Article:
Given its wild gyrations, it’s time to reassess silver. As I’ve said before, over time I expect higher prices for the white metal, but I don’t expect it to match the price increases for gold. To explain why, let me give you a bit of perspective. During the past decade and a half, investors have steadily sold from their hoards; now they’re purchasing. Before long, a new low-cost exchange-traded silver fund (now approved by the SEC) will make investor buying much easier, which will add to demand. But other demand sources make for a less promising picture. Industry has seen silver more than double during the past five years and is substituting its use with other metals where possible. And mining supplies of the white metal, meanwhile, are increasing noticeably. None of this makes me think that silver’s bull market is over, but I expect more choppiness and a gradual slowing in the rate of its appreciation.
Private holdings of gold keep climbing, while government hoards shrink. Put differently, gold is finding its way from weak hands into strong ones. During the past decade, private gold ownership in the form of jewelry, bullion and coins has grown from 63% of all above-ground stocks of gold to 68%, while government holdings have declined from 25% to 18%. This trend is likely to intensify. In the emerging economies, gold holdings (mostly in the form of jewelry) provide an important form of savings, and the aggregate pool of savings is growing fast. In the developed world, new low-cost investment alternatives like exchange-traded funds have made gold ownership more attractive at a time when interest rates are low and the bullion price is climbing. Still, gold’s recent appreciation has been modest when compared to that of some other commodities. That will likely change when the US dollar decline gains speed and when inflation, in turn, becomes more visible.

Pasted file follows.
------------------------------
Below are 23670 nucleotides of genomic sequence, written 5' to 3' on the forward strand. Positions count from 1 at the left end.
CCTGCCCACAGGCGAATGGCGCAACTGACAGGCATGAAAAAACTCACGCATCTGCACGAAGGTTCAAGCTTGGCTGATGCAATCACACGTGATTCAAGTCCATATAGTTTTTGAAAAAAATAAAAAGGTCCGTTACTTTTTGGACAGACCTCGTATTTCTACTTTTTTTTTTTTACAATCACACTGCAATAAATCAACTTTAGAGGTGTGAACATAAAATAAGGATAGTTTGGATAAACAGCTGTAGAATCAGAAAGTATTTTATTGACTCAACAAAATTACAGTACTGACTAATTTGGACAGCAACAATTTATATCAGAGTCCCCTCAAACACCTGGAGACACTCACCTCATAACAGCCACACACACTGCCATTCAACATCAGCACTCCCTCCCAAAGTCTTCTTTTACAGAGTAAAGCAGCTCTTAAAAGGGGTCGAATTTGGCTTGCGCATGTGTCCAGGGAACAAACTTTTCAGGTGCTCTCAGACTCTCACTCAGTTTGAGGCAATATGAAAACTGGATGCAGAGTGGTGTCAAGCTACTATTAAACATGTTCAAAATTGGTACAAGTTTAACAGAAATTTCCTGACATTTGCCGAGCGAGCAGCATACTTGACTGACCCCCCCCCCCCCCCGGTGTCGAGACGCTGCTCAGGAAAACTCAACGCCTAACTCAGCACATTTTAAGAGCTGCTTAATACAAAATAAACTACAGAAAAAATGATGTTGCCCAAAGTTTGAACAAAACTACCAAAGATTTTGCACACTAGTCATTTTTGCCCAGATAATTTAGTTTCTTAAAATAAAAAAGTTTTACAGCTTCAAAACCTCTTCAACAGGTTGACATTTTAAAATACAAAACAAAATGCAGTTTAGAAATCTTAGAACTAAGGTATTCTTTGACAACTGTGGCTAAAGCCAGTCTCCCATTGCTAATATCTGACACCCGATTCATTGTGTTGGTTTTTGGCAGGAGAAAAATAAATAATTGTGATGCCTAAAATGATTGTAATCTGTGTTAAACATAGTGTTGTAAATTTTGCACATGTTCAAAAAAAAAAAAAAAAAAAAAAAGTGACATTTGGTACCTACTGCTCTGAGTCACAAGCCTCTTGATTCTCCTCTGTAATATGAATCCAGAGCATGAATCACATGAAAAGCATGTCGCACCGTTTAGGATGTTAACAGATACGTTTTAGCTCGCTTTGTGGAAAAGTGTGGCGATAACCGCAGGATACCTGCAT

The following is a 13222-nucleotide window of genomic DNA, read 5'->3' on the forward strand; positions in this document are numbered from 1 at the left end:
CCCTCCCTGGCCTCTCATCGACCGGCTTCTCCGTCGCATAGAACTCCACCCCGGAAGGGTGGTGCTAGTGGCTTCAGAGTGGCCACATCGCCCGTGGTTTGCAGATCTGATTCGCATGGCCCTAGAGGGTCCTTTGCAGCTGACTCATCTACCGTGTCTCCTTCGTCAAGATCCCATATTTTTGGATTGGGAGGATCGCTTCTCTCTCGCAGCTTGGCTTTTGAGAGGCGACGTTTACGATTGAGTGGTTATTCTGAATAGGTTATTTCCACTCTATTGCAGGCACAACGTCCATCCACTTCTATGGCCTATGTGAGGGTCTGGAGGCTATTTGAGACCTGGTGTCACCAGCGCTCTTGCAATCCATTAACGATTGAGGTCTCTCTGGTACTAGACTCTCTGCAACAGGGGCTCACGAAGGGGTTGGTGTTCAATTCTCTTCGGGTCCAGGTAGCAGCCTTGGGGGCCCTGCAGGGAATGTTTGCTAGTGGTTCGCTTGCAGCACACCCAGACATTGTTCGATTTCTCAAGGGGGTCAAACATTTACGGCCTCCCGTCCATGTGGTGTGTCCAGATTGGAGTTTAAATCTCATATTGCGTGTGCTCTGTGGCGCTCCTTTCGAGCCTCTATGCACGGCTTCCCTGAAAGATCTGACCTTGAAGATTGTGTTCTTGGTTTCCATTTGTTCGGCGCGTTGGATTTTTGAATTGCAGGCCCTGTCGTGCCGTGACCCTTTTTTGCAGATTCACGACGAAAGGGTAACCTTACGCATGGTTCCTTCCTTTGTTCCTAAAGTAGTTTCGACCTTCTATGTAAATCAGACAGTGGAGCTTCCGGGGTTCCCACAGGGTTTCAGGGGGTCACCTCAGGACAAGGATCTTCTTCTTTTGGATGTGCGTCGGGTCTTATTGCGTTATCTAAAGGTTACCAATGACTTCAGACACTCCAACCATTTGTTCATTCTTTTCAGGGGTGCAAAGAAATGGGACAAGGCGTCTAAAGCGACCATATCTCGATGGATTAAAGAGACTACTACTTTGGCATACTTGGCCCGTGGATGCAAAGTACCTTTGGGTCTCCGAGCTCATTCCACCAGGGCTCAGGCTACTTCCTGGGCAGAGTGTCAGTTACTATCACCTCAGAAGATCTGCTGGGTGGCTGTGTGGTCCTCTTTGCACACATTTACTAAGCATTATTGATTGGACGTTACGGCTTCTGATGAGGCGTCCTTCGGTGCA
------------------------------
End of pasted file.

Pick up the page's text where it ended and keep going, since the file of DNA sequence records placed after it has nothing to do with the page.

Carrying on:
Our bets on the Canadian dollar and the Japanese Yen are working out well. When the Yen traced out its lows late last year, I singled it out as fundamentally undervalued and cautioned that huge speculative positions against the currency were waiting to be unwound. The Yen has since slowly, but steadily advanced. More is yet to come. The Canadian dollar, meanwhile, is once again making new highs. The most recent run-up may be met with some profit-taking, but my forecast that the Canadian currency will trade above par with the US dollar remains intact.
Peter Cavelti’s background as a financial analyst and author spans 35 years and four continents. His grasp of global issues is extraordinary and his comments and books have been published internationally. He was president of Canada’s Guardian Trust and subsequently owned his own firm, which managed some of the best-performing natural resource mutual funds. Peter firmly believes that only an integrated understanding of geopolitical, demographic and economic events can lead to successful investing, and that is what his web service Perspectives is about. If you feel keeping on top of relevant global events takes too much time, Perspectives is for you. Whether it’s investment advice or political analysis, Peter offers his insights in concise and easy-to-read form. Best of all, Perspectives is free. Visit www.cavelti.com and sign up today!